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I really don't know. I was told that the architect have this conviction that events should have no data, and since I was a software architect before joining this company I don't what to ask the architect why he has this conviction, because I might get in troubles. I joined this company a couple of months ago so I don't really want to create a problem on this, but the more a look at their implementation of a SOA using NServiceBus the more I realize that they got most of the basics wrong. I just wanted an input on this, I've worked with SOA CQRS before,but I thought I was missing someyhing new. –  Marco Sep 8 '12 at 19:53
    
All the system is built around this concept. Whenever there is a change performed by a command, an event is created, which doesn't carry the state and a new domain command is also issued with the changed data. Crazy stuff, and the more I look the more I realize that this guys got into SOA with CQRS without knowing what is it. –  Marco Sep 8 '12 at 19:58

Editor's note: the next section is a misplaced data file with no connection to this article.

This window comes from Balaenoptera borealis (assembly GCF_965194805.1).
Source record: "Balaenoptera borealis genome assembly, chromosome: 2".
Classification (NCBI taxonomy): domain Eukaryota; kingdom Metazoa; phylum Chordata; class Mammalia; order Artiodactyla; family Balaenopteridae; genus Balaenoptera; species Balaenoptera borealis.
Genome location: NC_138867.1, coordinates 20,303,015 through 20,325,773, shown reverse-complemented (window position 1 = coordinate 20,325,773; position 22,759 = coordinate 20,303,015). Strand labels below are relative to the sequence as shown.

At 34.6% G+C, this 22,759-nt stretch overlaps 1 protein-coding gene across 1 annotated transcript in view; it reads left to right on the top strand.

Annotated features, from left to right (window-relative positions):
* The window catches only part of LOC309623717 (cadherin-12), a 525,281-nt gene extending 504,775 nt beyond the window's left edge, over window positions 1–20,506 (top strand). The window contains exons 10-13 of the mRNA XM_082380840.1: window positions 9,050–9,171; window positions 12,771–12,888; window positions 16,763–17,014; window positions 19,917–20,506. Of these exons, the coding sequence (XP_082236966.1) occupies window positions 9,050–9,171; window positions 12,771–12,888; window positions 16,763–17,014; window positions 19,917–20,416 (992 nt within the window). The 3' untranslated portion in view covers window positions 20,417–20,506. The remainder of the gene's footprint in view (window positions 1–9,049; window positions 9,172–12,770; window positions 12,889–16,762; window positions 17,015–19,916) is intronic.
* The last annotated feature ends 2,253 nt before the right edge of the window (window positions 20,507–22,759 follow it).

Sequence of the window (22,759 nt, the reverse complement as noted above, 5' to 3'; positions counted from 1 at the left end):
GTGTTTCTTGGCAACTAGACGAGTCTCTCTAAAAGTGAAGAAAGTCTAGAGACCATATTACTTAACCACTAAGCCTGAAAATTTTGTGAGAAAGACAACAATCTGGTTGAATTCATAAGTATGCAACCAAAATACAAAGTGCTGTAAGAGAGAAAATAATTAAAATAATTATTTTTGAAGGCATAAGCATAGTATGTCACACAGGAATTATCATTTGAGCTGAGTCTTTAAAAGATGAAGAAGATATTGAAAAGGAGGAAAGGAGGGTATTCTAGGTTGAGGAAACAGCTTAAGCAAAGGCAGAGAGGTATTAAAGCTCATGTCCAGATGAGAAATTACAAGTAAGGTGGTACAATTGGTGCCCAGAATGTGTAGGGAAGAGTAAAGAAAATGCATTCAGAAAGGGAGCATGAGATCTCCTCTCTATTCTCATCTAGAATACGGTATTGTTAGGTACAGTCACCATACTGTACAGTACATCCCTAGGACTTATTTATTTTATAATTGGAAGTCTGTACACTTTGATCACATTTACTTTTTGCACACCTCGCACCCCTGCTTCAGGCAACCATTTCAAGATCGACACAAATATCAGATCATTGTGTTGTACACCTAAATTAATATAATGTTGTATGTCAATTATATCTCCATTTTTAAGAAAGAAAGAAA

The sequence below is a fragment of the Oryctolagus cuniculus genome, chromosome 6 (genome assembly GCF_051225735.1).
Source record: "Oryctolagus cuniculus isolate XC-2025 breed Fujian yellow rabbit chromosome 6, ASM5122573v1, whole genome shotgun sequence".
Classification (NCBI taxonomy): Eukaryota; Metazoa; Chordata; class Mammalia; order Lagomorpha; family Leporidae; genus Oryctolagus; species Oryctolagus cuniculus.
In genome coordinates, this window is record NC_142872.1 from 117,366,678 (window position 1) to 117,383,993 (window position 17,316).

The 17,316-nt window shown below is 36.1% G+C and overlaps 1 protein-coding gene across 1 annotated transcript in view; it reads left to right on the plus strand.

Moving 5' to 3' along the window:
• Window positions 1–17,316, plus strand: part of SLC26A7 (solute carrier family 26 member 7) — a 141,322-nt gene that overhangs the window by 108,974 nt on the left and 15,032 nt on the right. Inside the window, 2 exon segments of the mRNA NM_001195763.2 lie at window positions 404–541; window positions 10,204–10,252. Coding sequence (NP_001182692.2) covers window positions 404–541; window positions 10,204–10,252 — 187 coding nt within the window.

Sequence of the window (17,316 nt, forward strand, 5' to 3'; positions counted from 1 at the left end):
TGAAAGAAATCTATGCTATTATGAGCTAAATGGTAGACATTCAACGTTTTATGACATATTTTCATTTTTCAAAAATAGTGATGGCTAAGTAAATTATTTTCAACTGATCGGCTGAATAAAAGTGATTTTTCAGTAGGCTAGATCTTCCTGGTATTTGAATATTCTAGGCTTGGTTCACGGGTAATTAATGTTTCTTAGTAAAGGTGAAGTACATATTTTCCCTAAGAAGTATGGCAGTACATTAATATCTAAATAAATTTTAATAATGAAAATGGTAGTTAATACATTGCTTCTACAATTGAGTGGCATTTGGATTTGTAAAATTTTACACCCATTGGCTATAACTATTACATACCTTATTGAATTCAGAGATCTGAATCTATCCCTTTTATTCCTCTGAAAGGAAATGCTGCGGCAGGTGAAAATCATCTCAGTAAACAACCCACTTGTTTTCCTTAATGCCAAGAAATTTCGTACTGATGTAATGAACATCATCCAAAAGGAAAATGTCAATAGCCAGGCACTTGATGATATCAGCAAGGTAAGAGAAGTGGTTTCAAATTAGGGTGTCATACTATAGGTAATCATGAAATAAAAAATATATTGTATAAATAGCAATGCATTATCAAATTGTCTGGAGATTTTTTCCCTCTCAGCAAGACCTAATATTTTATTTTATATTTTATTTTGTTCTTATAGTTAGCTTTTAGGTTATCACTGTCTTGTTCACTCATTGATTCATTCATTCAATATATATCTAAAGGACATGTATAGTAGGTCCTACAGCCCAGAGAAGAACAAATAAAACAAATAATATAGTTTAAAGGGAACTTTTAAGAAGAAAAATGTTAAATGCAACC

In the first event based system i've designed events also had no data. I also did enforce that rule. At the time that sounded like a clever decision. After a while i realised that it was dumb, and i was making a lot of workarounds because of it. Also this caused a lot of querying form the event subscribers, even for trivial data. I had no problem changing this "rule" after i realised i'm doing it wrong.

Events should have all the data required to make them meaningful. Also they should only have the data that makes sense for that event. ( No point in having the user address in a ChangePhoneNumber message )

If your architect imposes such a restriction, it's not going to be easy to develop a CQRS system. How are the read models updated? Since the events have no data then you either query something to get the data ( the write side ? ) of find some way of sending a command to the read model ( then what's the point of publishing events? ). To fix your problem you should try to have a professional discussion with this architect, preferably including other tech heads and without offending anybody try to get him to relax this constraint.